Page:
Ceanothus gloriosus 'Anchor Bay' (Anchor Bay Ceanothus) - A dense, low-spreading groundcover with slightly arching branches that grows up to 3 feet tall and 4-6 feet wide. The leathery, dark green, holly-like leaves are toothed along the margins and the small but numerous flower clusters are bright blue. 'Anchor Bay' is a garden-tolerant selection of the species that was singled out for its handsome foliage and slightly darker flowers.
Ceanothus gloriosus 'Anchor Bay' is one of the best groundcover ceanothus for coastal sites but also does well in inland conditions if given a bit of shade and modest irrigation during the summer months. Hardy to about 15 degrees F. Plants also tolerate salt spray and are less susceptible to deer browse than other ceanothus due to their spiny leaves.
This plant is a selection of Ceanothus gloriosus var. gloriosus, the Point Reyes Ceanothus or Glory Mat, which is endemic to coastal bluffs and dunes along the northern California coastline from Marin County north to Mendocino County. It was selected from a group of seedlings by the University of California at Davis Arboretum in the early 1970's from seed collected by Roman Gankin and Andrew Leiser at Anchor Bay in southern Mendocino County and was introduced into the nursery trade by the Saratoga Horticultural Foundation in 1976. We have grown this great plant since 1993.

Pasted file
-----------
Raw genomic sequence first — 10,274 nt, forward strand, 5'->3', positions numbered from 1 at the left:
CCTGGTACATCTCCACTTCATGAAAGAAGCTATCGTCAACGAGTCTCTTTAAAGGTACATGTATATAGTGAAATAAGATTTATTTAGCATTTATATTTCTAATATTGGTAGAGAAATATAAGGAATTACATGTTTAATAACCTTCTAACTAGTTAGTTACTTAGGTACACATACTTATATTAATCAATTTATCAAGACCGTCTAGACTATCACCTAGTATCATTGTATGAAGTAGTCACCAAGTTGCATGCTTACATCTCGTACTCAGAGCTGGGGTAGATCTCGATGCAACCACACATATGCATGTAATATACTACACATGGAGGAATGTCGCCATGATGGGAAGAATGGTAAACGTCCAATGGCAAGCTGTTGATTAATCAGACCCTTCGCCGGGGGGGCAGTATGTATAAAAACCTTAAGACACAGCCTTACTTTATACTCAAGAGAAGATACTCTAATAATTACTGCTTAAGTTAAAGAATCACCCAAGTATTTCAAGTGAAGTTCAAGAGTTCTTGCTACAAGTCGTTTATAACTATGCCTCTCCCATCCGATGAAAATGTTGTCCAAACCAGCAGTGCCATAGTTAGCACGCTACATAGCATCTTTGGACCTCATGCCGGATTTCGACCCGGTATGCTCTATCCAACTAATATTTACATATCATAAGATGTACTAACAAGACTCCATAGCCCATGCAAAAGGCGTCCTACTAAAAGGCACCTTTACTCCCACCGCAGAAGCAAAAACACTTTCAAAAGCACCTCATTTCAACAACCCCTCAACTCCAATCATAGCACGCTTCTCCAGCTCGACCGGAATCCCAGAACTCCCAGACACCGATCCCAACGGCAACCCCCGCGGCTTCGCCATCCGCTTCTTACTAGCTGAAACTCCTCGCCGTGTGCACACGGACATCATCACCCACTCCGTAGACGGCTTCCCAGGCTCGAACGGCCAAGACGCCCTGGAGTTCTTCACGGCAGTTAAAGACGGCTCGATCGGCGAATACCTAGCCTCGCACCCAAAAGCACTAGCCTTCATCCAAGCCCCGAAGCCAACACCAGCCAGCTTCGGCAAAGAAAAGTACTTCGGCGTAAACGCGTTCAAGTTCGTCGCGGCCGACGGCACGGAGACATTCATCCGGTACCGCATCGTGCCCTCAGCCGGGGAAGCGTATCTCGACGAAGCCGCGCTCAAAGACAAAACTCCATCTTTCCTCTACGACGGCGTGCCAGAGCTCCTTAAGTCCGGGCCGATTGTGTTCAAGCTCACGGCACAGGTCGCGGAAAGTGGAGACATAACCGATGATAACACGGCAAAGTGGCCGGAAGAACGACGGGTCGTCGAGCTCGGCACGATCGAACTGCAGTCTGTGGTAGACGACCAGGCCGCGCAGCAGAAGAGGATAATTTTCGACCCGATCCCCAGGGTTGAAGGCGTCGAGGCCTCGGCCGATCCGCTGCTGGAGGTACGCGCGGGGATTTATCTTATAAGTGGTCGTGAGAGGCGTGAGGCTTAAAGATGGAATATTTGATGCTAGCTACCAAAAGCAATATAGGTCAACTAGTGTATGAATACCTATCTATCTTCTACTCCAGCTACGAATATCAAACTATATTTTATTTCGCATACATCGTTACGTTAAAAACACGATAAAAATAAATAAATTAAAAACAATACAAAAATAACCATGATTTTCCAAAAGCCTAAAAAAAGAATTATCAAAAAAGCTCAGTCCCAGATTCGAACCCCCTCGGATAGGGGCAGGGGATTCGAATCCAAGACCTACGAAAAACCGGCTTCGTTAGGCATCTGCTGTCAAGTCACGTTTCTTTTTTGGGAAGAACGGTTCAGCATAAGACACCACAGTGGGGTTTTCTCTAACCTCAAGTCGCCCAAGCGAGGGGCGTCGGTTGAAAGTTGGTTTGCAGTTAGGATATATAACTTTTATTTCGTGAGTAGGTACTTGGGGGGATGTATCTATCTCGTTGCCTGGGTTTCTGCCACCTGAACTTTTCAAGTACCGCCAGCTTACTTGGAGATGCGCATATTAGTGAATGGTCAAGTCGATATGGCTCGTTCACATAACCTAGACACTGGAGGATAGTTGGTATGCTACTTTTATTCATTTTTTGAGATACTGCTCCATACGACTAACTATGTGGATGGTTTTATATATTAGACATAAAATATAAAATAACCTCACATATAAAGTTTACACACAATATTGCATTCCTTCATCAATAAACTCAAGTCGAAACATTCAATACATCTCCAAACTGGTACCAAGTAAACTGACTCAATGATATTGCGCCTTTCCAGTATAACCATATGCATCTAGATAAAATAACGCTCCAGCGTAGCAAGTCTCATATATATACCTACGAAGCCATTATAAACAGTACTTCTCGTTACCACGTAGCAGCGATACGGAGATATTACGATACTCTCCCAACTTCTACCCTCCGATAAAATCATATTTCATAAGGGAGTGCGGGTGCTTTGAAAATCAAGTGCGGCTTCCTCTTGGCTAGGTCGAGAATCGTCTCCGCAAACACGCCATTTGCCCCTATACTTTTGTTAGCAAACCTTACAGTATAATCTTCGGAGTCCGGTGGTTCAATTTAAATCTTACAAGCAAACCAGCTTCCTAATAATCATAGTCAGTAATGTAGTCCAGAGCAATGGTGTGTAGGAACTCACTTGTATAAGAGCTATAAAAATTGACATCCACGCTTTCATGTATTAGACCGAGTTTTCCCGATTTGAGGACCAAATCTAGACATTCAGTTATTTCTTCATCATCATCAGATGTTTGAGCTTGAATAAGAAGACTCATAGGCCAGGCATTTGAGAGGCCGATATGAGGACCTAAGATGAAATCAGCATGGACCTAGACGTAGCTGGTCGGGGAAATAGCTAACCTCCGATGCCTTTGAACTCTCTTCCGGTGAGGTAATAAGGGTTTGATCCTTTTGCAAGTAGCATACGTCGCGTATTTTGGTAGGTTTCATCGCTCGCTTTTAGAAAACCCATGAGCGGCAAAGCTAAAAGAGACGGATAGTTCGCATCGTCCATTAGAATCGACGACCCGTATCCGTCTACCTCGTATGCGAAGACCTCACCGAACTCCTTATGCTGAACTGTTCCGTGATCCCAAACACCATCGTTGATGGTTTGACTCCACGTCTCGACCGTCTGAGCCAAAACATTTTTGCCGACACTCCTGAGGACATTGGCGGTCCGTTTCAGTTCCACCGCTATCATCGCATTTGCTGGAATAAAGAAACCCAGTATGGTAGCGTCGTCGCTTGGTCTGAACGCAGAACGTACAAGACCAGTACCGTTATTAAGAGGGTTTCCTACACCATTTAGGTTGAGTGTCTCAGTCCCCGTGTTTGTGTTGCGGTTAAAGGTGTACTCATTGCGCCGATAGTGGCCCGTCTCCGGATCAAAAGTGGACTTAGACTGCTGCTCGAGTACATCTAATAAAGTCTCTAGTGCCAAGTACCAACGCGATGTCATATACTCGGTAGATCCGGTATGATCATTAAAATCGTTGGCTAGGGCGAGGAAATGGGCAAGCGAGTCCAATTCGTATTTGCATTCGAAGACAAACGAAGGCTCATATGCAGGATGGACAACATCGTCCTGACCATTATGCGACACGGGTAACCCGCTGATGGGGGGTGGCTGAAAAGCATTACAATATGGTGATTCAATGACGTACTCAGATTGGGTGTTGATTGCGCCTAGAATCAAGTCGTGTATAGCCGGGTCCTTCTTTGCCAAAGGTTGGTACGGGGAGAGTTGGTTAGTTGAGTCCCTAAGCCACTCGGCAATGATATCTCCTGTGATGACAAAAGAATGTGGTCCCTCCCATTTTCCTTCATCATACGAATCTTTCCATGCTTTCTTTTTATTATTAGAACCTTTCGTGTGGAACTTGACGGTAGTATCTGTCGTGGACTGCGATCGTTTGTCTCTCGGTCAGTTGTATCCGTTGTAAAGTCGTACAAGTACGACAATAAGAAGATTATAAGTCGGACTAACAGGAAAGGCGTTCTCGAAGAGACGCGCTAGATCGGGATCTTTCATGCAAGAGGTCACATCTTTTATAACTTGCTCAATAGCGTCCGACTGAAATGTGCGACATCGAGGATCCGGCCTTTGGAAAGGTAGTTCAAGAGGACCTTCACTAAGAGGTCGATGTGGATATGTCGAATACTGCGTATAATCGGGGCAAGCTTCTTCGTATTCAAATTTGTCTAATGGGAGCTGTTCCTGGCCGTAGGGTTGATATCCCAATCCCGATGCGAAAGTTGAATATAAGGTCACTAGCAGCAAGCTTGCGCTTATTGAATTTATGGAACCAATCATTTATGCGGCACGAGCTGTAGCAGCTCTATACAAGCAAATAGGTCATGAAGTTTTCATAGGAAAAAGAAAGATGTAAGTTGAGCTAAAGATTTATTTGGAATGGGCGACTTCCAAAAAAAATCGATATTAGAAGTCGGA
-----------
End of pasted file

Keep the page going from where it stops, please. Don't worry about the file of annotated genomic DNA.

The genus name comes from the Greek word keanthos which was used to describe a type of thistle and meaning a "thorny plant" or "spiny plant" and first used by Linnaeus in 1753 to describe New Jersey Tea, Ceanothus americanus. The specific epithet means "glorious" or "superb".
Information about Ceanothus gloriosus 'Anchor Bay' displayed on this page is based on our research about it conducted in our library and gathered from reliable online sources. We include observations made of this plant as it grows in our nursery gardens and in other gardens that we have visited, as well as how the crops have performed in containers in our own nursery field. We will also incorporate comments that we receive from others about this plant when we feel it adds information and particularly welcome hearing from anyone who has any additional cultural recommendations that would aid others in growing it.